NHS Reset is a new NHS Confederation campaign to contribute to the public debate on what the health and care system should look like post-COVID-19.
In this blog, part of a series of comment pieces from NHS Confederation leaders, members and partners, Morgan Vine highlights the mental health needs of older people during the pandemic and after it.
Lockdown, and the unfolding impact of the COVID-19 pandemic, has been a tough time for many.
Research has linked pandemics to increased levels of post-traumatic stress disorder (PTSD) and other mental health problems such as anxiety and depression.
At the national charity, Independent Age, over the last few months we’ve been talking to people in later life more than ever. Many feel sad and low at not being able to spend time with people they care about, while others are worried about their own health. Some are grieving the loss of loved ones or are worried this might soon become a reality.
From over 2,500 respondents to our survey in April, 66 per cent of people in later life said they felt anxious or worried about the impact coronavirus could have on their life. And data from the Office for National Statistics show that 88 per cent of COVID-19 deaths in Wales and England in March and April were of people aged 65+.
The swathes of deaths being reported in the news is increasing people’s anxiety and opening up old wounds. Penny shared:
“I’ve been watching the government press conference every day. The death toll is mounting. I feel so sad that so many have died; those towards the end of their life who didn’t choose to die this way; those who have gone before their time, who had so much more to give. When I watch these stories, I start reflecting on my life and on those I have lost in the past.”
Regardless of your age, grief is hard to deal with. Research from our 2018 Good Grief report highlighted that the people most at risk of being negatively affected by bereavement are:
- have experienced multiple bereavements in a short space of time
- feel their loved one didn’t have ‘a good death’
- or experienced traumatic circumstances around the death.
During lockdown, the number of people falling into these categories will rise. Most will not be able to be with their loved ones when they die – whether that’s in hospital, a care home or their own home – and funerals have been limited to only a handful of family members.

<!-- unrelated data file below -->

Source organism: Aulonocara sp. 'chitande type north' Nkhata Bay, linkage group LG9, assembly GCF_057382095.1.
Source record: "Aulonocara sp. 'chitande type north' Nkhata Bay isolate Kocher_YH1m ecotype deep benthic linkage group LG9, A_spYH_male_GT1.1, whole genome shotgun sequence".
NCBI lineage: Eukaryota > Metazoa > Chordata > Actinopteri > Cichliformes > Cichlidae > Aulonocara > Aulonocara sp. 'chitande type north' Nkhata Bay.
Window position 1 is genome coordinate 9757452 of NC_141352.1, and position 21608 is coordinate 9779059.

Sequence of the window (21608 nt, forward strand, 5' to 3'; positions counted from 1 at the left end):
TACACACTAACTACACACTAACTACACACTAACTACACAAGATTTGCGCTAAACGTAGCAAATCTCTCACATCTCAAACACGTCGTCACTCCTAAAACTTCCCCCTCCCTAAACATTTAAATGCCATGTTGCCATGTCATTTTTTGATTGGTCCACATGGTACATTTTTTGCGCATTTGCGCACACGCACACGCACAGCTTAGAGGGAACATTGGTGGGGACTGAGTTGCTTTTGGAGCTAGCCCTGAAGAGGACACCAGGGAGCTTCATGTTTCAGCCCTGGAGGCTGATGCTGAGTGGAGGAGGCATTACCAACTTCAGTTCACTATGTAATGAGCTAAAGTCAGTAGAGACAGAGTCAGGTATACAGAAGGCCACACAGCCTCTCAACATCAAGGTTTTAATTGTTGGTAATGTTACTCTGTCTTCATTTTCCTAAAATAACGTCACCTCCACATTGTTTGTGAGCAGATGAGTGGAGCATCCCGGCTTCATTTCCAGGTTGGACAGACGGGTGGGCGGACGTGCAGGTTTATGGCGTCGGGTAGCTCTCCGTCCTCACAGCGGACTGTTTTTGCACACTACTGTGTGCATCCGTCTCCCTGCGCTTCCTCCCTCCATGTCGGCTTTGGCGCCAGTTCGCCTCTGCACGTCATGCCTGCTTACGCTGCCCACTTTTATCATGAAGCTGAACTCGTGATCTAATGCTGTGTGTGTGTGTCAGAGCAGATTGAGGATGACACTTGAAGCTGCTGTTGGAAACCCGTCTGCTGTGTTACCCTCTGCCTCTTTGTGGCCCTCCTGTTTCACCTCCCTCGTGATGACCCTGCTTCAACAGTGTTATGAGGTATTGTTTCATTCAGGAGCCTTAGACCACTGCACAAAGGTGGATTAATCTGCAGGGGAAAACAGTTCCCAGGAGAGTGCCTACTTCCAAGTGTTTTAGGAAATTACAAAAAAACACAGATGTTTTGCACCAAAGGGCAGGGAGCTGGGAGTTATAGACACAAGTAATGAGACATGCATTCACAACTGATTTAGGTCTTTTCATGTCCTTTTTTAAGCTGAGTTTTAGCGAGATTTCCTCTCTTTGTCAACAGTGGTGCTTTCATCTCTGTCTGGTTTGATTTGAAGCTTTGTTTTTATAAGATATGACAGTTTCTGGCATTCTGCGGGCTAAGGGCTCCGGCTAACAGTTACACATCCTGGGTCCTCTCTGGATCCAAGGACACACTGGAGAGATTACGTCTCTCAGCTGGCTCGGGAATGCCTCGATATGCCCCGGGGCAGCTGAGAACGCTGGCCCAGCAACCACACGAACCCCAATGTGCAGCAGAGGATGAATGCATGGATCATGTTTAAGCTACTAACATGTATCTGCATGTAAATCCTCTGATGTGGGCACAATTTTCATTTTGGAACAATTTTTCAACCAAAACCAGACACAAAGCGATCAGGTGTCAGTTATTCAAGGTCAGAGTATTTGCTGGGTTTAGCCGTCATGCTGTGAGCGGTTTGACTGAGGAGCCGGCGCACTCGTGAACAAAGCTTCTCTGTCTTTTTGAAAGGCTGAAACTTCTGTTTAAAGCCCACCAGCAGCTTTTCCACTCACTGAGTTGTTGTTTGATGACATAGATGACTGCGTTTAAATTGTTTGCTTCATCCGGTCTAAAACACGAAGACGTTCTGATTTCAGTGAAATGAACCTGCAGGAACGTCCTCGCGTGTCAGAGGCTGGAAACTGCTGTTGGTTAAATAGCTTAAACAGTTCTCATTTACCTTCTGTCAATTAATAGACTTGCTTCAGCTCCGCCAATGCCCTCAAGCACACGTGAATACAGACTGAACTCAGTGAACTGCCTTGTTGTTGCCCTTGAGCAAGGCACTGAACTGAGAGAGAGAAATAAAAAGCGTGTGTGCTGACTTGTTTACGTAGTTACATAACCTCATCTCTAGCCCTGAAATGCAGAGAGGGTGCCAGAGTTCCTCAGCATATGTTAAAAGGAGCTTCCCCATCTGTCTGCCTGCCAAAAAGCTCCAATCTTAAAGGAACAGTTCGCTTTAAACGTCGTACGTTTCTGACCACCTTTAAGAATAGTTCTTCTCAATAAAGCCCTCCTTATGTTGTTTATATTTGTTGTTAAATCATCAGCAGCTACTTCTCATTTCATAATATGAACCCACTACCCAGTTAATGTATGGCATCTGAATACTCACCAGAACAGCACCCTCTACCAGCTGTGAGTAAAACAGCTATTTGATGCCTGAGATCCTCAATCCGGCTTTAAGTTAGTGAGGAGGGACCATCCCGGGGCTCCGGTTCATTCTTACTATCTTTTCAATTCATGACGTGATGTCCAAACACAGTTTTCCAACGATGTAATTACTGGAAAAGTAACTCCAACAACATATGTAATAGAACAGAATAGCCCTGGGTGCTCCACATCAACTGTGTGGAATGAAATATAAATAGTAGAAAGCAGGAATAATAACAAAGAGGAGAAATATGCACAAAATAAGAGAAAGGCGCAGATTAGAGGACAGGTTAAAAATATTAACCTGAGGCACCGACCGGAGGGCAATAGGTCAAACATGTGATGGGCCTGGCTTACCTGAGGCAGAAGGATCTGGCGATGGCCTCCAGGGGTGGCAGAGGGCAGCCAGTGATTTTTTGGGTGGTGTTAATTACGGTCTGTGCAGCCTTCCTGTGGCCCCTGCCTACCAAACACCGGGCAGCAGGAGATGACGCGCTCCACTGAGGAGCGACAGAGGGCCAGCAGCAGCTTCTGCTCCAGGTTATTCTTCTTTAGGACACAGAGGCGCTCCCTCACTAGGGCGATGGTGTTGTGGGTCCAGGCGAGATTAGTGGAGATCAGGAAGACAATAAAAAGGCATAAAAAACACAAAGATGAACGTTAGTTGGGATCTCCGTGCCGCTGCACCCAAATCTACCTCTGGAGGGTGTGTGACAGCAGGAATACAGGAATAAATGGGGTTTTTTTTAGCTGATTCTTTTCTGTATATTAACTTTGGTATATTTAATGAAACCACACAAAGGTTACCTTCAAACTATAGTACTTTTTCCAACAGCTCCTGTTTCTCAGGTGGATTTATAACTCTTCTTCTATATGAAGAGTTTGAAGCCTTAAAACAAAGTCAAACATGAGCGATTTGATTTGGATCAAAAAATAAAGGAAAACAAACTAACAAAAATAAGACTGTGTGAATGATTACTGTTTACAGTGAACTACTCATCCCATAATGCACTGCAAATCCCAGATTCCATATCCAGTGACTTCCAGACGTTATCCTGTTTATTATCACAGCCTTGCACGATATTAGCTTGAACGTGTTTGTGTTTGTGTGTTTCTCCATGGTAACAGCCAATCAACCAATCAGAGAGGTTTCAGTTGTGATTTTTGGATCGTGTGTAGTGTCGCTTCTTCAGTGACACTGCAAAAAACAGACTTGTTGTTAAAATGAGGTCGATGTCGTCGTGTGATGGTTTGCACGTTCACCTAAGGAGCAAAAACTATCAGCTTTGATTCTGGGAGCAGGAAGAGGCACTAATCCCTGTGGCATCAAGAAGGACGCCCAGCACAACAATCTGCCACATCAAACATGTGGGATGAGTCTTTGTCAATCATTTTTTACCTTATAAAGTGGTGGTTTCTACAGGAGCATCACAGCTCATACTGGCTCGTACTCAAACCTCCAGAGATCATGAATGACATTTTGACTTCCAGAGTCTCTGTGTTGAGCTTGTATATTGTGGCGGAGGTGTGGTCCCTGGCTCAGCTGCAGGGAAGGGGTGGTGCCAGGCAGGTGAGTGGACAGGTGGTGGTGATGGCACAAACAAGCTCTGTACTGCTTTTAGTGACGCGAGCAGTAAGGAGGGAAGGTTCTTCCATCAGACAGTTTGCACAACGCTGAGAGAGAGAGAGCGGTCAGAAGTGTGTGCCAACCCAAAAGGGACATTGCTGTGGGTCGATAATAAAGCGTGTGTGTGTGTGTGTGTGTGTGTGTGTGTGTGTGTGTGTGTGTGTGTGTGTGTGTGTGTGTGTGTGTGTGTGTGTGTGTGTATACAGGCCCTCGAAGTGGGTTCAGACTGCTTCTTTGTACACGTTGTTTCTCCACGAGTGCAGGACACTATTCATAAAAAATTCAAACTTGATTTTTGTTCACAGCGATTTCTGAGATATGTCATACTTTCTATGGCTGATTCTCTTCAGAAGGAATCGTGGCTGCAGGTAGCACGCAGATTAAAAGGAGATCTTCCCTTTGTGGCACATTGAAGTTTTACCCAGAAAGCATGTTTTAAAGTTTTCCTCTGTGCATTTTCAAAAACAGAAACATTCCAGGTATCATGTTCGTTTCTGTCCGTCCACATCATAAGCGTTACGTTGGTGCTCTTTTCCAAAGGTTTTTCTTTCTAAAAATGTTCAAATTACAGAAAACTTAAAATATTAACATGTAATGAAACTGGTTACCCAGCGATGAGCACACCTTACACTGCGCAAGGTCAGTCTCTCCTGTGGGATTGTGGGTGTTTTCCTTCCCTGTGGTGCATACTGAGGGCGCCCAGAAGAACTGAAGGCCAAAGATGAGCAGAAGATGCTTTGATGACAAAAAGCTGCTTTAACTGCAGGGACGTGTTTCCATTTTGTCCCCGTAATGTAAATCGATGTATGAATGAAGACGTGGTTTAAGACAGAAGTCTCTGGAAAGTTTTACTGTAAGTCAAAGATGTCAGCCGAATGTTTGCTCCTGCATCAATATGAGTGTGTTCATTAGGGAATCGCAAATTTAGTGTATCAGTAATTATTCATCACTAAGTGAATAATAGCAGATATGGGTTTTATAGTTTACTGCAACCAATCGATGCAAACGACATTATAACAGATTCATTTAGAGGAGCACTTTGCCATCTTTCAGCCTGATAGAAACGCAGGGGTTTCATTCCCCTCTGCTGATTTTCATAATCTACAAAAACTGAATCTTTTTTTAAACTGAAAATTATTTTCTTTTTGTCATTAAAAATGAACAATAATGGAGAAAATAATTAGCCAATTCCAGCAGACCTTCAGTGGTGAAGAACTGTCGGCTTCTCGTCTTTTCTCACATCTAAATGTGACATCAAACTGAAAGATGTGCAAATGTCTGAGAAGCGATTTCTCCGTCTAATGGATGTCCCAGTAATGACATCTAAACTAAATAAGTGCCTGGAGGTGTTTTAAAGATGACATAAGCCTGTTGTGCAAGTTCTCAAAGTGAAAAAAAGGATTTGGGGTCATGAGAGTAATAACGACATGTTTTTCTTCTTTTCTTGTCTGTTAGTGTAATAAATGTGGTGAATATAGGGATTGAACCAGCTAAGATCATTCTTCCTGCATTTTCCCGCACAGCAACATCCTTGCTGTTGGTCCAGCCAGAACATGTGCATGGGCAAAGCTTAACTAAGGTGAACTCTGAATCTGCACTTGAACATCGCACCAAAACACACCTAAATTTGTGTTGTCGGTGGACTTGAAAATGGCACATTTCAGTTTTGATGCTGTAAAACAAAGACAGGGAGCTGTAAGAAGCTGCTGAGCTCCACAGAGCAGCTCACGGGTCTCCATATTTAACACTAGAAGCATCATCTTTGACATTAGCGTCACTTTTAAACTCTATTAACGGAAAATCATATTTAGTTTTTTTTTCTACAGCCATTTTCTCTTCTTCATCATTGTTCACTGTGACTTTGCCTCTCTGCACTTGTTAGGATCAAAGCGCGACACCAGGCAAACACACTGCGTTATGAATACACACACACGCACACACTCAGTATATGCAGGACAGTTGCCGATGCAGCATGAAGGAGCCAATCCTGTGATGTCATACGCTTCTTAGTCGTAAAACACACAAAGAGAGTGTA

We spoke to Maggie recently who shared:
“A friend of mine recently lost a family member and had a funeral with only immediate family. Apparently, some people aren’t even allowed that. A lot of people might not be able to attend funerals. It’s sad because it helps knowing people care enough to go to the funeral, it’s part of the saying goodbye bit”.
The effects of this crisis on people’s mental wellbeing will be long lasting, and it’s essential that people in later life are informed about the support available and able to access it.
Worryingly, before the pandemic took hold, many older people were not receiving help to deal with grief or mental health problems:
- over a quarter of older people told us that they didn’t seek any help or support at all with their bereavement, even from family or friends (Censuswide survey on behalf of Independent Age, The Death of a Family Member and Bereavement, February 2017)
- fewer than one in five people aged 60+ have received counselling to cope with a bereavement (COMRES, Bereavement in Older People survey)
- people in later life had lower rates of access to talking therapies despite higher recovery rates and were more likely than younger people to be on medication for depression.
However, we know that with the right interventions people in later life can live with and recover from trauma. Christine shared with us:
“Up until last year I would not have said I had struggled with my mental health. That was until osteoarthritis decided to attack my lower spine. I struggled to overcome this major setback and became despondent, even thinking was there any point in carrying on. My doctor tried to help but I didn’t want to spend my life on powerful drugs. He suggested talking therapy, which I have been doing for 13 months. It helped me clear my head and concentrate on the things I could do, rather than those I could not. It assisted me to create a ‘tool box’ of ideas that I could draw upon when the pain flared. Then came the lockdown, I needed every tool in my box and this is how I am managing today and for the foreseeable future.”
Bereavement, and mental health problems, are much more than simply ‘one of those things’ that happens as you grow older. We want the government to ensure that people in later life are routinely offered mental health support and tailored bereavement interventions, such as counselling and talking therapies. We think it essential that these are provided in a range of accessible formats such as online, by phone, and in person once the pandemic is under control.
This is a traumatic time for many, but steps can be taken by the government, NHS England and NHS Improvement and professional bodies to ensure that people in later life are fully supported to recover from this pandemic, both physically and mentally.
At Independent Age, we’re keen to work with others across the health and care landscape to ensure that people in later life get the support they need.
Morgan Vine is head of policy and influencing at Independent Age. Follow them on Twitter @MorganVine_ and @independentage
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